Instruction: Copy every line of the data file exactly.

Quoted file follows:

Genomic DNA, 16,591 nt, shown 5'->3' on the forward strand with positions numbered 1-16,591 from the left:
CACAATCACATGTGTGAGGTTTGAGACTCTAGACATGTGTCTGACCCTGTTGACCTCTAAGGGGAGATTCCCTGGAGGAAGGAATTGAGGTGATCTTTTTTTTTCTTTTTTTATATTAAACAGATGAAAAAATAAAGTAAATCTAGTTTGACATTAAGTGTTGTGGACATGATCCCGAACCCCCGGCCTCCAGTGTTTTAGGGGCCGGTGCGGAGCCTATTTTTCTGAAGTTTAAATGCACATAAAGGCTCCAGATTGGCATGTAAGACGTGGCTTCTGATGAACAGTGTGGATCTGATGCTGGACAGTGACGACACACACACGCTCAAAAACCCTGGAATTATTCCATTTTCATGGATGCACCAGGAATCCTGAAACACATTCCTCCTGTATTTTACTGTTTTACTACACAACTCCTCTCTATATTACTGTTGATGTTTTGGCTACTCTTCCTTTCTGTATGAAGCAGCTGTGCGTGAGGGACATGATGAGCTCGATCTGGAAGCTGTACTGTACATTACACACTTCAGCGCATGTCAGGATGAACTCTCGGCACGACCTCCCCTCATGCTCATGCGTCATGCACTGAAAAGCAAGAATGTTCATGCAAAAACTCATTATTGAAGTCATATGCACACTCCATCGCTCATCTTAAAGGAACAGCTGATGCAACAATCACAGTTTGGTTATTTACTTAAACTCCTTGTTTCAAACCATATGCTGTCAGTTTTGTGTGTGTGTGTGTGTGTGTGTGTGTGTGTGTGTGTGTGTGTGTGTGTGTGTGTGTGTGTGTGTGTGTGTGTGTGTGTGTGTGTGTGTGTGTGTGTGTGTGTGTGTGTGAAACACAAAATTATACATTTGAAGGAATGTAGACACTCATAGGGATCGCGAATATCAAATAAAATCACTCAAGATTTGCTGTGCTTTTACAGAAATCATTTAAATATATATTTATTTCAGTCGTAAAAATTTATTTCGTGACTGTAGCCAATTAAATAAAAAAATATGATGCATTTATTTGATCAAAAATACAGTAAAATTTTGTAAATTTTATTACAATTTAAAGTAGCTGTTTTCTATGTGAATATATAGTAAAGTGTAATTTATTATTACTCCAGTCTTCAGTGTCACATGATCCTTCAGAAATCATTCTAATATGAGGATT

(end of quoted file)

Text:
Genomic DNA, 16,591 nt, shown 5'->3' on the forward strand with positions numbered 1-16,591 from the left:
CACAATCACATGTGTGAGGTTTGAGACTCTAGACATGTGTCTGACCCTGTTGACCTCTAAGGGGAGATTCCCTGGAGGAAGGAATTGAGGTGATCTTTTTTTTTCTTTTTTTATATTAAACAGATGAAAAAATAAAGTAAATCTAGTTTGACATTAAGTGTTGTGGACATGATCCCGAACCCCCGGCCTCCAGTGTTTTAGGGGCCGGTGCGGAGCCTATTTTTCTGAAGTTTAAATGCACATAAAGGCTCCAGATTGGCATGTAAGACGTGGCTTCTGATGAACAGTGTGGATCTGATGCTGGACAGTGACGACACACACACGCTCAAAAACCCTGGAATTATTCCATTTTCATGGATGCACCAGGAATCCTGAAACACATTCCTCCTGTATTTTACTGTTTTACTACACAACTCCTCTCTATATTACTGTTGATGTTTTGGCTACTCTTCCTTTCTGTATGAAGCAGCTGTGCGTGAGGGACATGATGAGCTCGATCTGGAAGCTGTACTGTACATTACACACTTCAGCGCATGTCAGGATGAACTCTCGGCACGACCTCCCCTCATGCTCATGCGTCATGCACTGAAAAGCAAGAATGTTCATGCAAAAACTCATTATTGAAGTCATATGCACACTCCATCGCTCATCTTAAAGGAACAGCTGATGCAACAATCACAGTTTGGTTATTTACTTAAACTCCTTGTTTCAAACCATATGCTGTCAGTTTTGTGTGTGTGTGTGTGTGTGTGTGTGTGTGTGTGTGTGTGTGTGTGTGTGTGTGTGTGTGTGTGTGTGTGTGTGTGTGTGTGTGTGTGTGTGTGTGTGTGTGTGTGTGTGAAACACAAAATTATACATTTGAAGGAATGTAGACACTCATAGGGATCGCGAATATCAAATAAAATCACTCAAGATTTGCTGTGCTTTTACAGAAATCATTTAAATATATATTTATTTCAGTCGTAAAAATTTATTTCGTGACTGTAGCCAATTAAATAAAAAAATATGATGCATTTATTTGATCAAAAATACAGTAAAATTTTGTAAATTTTATTACAATTTAAAGTAGCTGTTTTCTATGTGAATATATAGTAAAGTGTAATTTATTATTACTCCAGTCTTCAGTGTCACATGATCCTTCAGAAATCATTCTAATATGAGGATT